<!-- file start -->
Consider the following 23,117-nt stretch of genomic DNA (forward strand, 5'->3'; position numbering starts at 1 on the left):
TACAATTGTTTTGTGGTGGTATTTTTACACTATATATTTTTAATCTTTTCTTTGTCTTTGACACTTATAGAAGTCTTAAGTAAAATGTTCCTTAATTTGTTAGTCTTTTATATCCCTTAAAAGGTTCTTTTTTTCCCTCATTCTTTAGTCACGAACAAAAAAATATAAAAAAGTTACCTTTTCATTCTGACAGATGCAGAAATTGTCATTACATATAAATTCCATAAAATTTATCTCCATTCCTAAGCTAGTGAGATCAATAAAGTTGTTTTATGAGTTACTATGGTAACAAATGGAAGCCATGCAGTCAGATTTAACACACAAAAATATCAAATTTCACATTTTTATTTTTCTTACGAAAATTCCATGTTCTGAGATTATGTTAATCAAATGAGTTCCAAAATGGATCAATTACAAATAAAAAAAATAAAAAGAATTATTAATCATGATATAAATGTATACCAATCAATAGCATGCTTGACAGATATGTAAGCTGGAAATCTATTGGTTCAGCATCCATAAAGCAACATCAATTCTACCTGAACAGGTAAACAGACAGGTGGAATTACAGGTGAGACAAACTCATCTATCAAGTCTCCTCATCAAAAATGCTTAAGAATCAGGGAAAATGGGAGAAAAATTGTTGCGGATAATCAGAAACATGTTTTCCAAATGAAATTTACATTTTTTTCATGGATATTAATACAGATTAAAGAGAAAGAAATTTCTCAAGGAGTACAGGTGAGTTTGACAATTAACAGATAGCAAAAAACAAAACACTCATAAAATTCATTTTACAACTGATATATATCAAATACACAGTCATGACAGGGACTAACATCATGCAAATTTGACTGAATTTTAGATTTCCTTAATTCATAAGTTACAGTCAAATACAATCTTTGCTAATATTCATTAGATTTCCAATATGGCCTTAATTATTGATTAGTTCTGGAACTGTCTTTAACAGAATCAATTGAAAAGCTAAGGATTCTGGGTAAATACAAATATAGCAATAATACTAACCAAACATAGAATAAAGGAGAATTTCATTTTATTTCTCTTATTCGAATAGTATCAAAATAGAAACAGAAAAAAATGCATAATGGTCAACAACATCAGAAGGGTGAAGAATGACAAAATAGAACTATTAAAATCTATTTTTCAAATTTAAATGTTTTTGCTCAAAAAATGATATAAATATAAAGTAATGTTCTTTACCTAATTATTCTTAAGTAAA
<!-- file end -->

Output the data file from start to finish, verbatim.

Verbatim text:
Consider the following 23,117-nt stretch of genomic DNA (forward strand, 5'->3'; position numbering starts at 1 on the left):
TACAATTGTTTTGTGGTGGTATTTTTACACTATATATTTTTAATCTTTTCTTTGTCTTTGACACTTATAGAAGTCTTAAGTAAAATGTTCCTTAATTTGTTAGTCTTTTATATCCCTTAAAAGGTTCTTTTTTTCCCTCATTCTTTAGTCACGAACAAAAAAATATAAAAAAGTTACCTTTTCATTCTGACAGATGCAGAAATTGTCATTACATATAAATTCCATAAAATTTATCTCCATTCCTAAGCTAGTGAGATCAATAAAGTTGTTTTATGAGTTACTATGGTAACAAATGGAAGCCATGCAGTCAGATTTAACACACAAAAATATCAAATTTCACATTTTTATTTTTCTTACGAAAATTCCATGTTCTGAGATTATGTTAATCAAATGAGTTCCAAAATGGATCAATTACAAATAAAAAAAATAAAAAGAATTATTAATCATGATATAAATGTATACCAATCAATAGCATGCTTGACAGATATGTAAGCTGGAAATCTATTGGTTCAGCATCCATAAAGCAACATCAATTCTACCTGAACAGGTAAACAGACAGGTGGAATTACAGGTGAGACAAACTCATCTATCAAGTCTCCTCATCAAAAATGCTTAAGAATCAGGGAAAATGGGAGAAAAATTGTTGCGGATAATCAGAAACATGTTTTCCAAATGAAATTTACATTTTTTTCATGGATATTAATACAGATTAAAGAGAAAGAAATTTCTCAAGGAGTACAGGTGAGTTTGACAATTAACAGATAGCAAAAAACAAAACACTCATAAAATTCATTTTACAACTGATATATATCAAATACACAGTCATGACAGGGACTAACATCATGCAAATTTGACTGAATTTTAGATTTCCTTAATTCATAAGTTACAGTCAAATACAATCTTTGCTAATATTCATTAGATTTCCAATATGGCCTTAATTATTGATTAGTTCTGGAACTGTCTTTAACAGAATCAATTGAAAAGCTAAGGATTCTGGGTAAATACAAATATAGCAATAATACTAACCAAACATAGAATAAAGGAGAATTTCATTTTATTTCTCTTATTCGAATAGTATCAAAATAGAAACAGAAAAAAATGCATAATGGTCAACAACATCAGAAGGGTGAAGAATGACAAAATAGAACTATTAAAATCTATTTTTCAAATTTAAATGTTTTTGCTCAAAAAATGATATAAATATAAAGTAATGTTCTTTACCTAATTATTCTTAAGTAAA